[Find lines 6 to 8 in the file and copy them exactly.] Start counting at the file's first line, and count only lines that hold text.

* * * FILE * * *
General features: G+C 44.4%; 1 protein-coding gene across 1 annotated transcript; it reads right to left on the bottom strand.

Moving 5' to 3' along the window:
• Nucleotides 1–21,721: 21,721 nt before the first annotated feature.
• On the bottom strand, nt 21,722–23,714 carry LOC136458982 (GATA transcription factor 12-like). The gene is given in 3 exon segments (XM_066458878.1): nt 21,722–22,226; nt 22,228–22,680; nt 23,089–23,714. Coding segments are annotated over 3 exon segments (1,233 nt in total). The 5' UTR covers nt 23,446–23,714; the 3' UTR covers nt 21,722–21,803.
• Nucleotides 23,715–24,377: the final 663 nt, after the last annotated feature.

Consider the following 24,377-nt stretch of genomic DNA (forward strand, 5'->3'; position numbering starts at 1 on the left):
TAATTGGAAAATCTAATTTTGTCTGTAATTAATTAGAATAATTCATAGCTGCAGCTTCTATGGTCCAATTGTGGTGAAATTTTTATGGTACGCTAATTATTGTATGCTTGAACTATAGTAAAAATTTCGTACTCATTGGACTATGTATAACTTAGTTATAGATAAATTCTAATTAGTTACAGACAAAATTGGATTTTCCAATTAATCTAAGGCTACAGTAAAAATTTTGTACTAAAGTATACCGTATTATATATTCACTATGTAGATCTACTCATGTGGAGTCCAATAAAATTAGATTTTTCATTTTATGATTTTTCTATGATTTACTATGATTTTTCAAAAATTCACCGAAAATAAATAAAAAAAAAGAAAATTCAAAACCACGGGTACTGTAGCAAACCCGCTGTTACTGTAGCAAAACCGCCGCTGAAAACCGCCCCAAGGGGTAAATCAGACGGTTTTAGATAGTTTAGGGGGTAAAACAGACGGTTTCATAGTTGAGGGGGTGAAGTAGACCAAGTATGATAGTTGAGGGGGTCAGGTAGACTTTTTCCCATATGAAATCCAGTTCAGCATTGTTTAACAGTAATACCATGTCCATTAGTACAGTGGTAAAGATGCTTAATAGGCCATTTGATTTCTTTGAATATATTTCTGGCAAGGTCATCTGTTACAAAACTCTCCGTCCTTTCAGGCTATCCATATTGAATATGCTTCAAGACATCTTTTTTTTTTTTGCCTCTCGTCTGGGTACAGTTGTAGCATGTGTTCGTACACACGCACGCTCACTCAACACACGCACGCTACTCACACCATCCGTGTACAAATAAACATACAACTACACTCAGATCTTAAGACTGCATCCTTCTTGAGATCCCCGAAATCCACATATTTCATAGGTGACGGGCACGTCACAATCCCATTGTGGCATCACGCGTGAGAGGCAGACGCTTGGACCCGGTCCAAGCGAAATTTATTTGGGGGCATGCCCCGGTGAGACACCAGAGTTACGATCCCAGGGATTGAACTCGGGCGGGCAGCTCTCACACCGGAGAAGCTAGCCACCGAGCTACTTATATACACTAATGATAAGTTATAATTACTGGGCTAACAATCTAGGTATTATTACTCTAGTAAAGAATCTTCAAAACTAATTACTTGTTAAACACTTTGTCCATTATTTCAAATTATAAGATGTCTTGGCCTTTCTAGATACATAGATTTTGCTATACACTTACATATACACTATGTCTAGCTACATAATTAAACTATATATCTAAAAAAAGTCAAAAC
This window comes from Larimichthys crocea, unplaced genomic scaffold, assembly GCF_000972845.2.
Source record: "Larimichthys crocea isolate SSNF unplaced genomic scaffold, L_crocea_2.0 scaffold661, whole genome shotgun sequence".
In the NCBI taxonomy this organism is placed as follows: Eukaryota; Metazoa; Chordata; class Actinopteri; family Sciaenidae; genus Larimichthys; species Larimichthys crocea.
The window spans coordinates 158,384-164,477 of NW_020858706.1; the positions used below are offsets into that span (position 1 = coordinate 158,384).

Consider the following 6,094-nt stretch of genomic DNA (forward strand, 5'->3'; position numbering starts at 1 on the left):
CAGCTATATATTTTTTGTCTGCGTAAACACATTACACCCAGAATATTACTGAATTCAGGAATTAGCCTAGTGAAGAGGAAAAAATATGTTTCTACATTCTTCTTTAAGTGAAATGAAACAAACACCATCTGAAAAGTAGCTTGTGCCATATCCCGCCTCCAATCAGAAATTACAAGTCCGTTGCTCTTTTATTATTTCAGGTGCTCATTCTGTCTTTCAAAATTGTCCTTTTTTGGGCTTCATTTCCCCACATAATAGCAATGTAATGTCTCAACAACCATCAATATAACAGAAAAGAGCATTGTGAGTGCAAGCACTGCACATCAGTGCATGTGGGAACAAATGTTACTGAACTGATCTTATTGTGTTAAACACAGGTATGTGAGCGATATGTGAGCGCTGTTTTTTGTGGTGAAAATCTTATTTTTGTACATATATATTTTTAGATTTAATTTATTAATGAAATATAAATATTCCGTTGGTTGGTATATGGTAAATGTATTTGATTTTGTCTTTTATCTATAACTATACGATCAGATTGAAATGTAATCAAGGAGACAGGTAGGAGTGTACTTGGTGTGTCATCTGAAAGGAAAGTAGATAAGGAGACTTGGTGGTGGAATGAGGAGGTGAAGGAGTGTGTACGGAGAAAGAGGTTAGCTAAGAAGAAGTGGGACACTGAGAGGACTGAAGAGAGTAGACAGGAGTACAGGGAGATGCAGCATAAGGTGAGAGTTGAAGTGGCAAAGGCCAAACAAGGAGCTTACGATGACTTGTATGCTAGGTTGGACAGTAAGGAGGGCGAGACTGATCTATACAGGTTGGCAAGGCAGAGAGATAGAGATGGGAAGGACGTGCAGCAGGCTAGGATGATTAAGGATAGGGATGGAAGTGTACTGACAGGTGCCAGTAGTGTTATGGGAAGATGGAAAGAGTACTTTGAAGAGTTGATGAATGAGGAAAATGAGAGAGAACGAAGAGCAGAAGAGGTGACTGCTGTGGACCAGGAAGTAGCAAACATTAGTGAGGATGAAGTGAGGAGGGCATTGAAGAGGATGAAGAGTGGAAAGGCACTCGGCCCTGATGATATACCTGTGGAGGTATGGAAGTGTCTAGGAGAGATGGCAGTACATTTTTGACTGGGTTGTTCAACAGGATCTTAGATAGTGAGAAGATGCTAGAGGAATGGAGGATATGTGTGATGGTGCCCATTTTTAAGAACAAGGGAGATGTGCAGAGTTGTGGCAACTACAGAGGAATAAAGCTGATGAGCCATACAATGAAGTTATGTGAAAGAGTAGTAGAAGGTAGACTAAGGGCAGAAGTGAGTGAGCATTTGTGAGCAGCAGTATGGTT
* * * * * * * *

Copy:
Consider the following 24,377-nt stretch of genomic DNA (forward strand, 5'->3'; position numbering starts at 1 on the left):
TAATTGGAAAATCTAATTTTGTCTGTAATTAATTAGAATAATTCATAGCTGCAGCTTCTATGGTCCAATTGTGGTGAAATTTTTATGGTACGCTAATTATTGTATGCTTGAACTATAGTAAAAATTTCGTACTCATTGGACTATGTATAACTTAGTTATAGATAAATTCTAATTAGTTACAGACAAAATTGGATTTTCCAATTAATCTAAGGCTACAGTAAAAATTTTGTACTAAAGTATACCGTATTATATATTCACTATGTAGATCTACTCATGTGGAGTCCAATAAAATTAGATTTTTCATTTTATGATTTTTCTATGATTTACTATGATTTTTCAAAAATTCACCGAAAATAAATAAAAAAAAAGAAAATTCAAAACCACGGGTACTGTAGCAAACCCGCTGTTACTGTAGCAAAACCGCCGCTGAAAACCGCCCCAAGGGGTAAATCAGACGGTTTTAGATAGTTTAGGGGGTAAAACAGACGGTTTCATAGTTGAGGGGGTGAAGTAGACCAAGTATGATAGTTGAGGGGGTCAGGTAGACTTTTTCCCATATGAAATCCAGTTCAGCATTGTTTAACAGTAATACCATGTCCATTAGTACAGTGGTAAAGATGCTTAATAGGCCATTTGATTTCTTTGAATATATTTCTGGCAAGGTCATCTGTTACAAAACTCTCCGTCCTTTCAGGCTATCCATATTGAATATGCTTCAAGACATCTTTTTTTTTTTTGCCTCTCGTCTGGGTACAGTTGTAGCATGTGTTCGTACACACGCACGCTCACTCAACACACGCACGCTACTCACACCATCCGTGTACAAATAAACATACAACTACACTCAGATCTTAAGACTGCATCCTTCTTGAGATCCCCGAAATCCACATATTTCATAGGTGACGGGCACGTCACAATCCCATTGTGGCATCACGCGTGAGAGGCAGACGCTTGGACCCGGTCCAAGCGAAATTTATTTGGGGGCATGCCCCGGTGAGACACCAGAGTTACGATCCCAGGGATTGAACTCGGGCGGGCAGCTCTCACACCGGAGAAGCTAGCCACCGAGCTACTTATATACACTAATGATAAGTTATAATTACTGGGCTAACAATCTAGGTATTATTACTCTAGTAAAGAATCTTCAAAACTAATTACTTGTTAAACACTTTGTCCATTATTTCAAATTATAAGATGTCTTGGCCTTTCTAGATACATAGATTTTGCTATACACTTACATATACACTATGTCTAGCTACATAATTAAACTATATATCTAAAAAAAGTCAAAAC
This window comes from Larimichthys crocea, unplaced genomic scaffold, assembly GCF_000972845.2.